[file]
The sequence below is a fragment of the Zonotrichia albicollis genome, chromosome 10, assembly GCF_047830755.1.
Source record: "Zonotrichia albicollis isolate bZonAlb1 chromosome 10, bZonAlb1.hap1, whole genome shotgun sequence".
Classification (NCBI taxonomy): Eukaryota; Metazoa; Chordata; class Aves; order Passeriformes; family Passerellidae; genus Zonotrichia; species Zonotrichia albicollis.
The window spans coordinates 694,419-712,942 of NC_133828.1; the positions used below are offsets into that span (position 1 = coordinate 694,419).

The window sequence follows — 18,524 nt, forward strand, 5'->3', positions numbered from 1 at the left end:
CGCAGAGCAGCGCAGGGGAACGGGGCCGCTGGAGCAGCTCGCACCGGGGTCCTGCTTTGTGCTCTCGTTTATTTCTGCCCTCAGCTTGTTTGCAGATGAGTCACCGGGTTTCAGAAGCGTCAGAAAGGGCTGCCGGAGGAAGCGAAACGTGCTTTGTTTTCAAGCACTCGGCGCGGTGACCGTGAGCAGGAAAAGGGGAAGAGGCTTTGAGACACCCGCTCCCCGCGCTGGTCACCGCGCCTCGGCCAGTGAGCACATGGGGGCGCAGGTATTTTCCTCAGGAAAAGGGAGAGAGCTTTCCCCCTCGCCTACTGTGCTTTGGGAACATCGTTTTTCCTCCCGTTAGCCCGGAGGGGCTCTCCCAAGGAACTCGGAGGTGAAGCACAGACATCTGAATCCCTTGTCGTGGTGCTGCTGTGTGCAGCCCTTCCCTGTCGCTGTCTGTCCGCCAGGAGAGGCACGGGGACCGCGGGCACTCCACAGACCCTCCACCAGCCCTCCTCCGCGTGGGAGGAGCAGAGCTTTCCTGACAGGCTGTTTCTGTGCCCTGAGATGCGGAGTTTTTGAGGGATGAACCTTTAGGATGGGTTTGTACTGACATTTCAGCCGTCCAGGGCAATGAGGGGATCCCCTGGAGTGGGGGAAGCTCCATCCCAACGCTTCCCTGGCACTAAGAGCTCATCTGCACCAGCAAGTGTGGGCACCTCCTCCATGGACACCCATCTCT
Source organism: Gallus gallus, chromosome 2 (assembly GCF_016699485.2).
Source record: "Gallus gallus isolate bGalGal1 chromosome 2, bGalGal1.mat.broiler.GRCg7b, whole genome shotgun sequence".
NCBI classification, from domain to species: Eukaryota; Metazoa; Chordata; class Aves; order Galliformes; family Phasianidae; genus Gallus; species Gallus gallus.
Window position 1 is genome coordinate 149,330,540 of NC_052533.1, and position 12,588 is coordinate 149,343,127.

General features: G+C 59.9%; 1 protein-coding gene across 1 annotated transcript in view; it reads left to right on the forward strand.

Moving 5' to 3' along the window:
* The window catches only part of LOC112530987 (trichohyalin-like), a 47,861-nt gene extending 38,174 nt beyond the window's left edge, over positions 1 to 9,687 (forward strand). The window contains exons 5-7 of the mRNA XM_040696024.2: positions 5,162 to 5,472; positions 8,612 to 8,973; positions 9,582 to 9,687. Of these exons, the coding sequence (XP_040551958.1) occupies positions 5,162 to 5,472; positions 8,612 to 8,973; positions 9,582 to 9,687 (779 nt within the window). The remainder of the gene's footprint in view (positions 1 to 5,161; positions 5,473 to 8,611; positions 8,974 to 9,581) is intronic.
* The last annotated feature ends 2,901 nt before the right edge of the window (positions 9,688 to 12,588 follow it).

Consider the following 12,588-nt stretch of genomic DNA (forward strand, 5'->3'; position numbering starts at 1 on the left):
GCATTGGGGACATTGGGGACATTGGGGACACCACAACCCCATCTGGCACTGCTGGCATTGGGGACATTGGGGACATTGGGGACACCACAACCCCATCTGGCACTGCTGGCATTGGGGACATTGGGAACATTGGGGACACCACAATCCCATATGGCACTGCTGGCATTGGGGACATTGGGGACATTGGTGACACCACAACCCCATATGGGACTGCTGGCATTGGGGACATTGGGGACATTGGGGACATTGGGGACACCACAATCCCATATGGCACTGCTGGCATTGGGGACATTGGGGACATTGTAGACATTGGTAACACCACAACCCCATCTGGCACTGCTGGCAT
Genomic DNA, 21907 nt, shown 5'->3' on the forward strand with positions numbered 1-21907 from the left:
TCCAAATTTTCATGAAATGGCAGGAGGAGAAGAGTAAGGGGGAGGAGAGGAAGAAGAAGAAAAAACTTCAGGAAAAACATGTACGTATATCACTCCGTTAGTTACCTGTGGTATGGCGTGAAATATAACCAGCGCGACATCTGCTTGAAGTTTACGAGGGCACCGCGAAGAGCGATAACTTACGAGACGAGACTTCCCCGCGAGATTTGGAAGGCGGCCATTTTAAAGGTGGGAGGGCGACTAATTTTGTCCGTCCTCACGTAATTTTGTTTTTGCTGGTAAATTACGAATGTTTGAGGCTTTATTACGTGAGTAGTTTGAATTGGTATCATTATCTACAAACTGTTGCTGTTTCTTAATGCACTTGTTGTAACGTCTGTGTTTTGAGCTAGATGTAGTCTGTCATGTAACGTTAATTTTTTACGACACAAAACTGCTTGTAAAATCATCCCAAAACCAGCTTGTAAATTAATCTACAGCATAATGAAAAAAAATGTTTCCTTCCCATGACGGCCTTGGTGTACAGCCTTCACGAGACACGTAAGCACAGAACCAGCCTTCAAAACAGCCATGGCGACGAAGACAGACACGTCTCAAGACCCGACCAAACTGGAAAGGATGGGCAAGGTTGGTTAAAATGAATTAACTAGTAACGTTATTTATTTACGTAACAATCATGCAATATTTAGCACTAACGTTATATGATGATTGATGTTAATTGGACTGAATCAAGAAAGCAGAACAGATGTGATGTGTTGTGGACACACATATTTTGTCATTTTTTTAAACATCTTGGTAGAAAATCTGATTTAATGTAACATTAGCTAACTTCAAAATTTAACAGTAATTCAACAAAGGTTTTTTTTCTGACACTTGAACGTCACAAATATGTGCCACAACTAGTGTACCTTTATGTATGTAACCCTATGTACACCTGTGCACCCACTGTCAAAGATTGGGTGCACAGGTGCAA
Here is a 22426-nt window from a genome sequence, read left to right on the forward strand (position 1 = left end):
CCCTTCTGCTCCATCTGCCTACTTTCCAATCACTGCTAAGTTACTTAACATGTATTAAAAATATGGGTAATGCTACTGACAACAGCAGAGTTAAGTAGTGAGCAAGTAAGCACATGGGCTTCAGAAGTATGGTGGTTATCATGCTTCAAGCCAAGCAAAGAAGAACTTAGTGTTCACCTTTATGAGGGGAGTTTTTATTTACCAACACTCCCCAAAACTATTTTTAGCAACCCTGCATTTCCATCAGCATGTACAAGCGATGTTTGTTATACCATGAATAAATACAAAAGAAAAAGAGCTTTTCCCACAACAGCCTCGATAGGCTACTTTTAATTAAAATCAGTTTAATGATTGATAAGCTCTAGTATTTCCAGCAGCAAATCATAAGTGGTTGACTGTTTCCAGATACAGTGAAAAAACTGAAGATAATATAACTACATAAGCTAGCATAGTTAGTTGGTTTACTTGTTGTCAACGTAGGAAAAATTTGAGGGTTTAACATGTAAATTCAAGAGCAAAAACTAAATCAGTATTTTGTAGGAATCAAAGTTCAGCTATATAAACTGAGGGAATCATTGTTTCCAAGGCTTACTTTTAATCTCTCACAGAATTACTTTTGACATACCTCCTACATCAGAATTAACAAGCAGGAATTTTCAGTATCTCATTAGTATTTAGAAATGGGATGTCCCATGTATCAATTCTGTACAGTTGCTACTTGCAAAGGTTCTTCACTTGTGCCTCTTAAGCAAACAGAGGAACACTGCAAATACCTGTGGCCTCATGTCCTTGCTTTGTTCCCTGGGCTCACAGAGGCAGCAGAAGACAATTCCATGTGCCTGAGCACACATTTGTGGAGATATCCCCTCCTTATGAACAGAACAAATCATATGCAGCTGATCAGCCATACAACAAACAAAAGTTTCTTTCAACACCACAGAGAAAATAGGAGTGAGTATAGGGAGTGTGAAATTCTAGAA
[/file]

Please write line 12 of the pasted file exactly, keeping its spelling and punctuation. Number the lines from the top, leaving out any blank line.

Moving 5' to 3' along the window: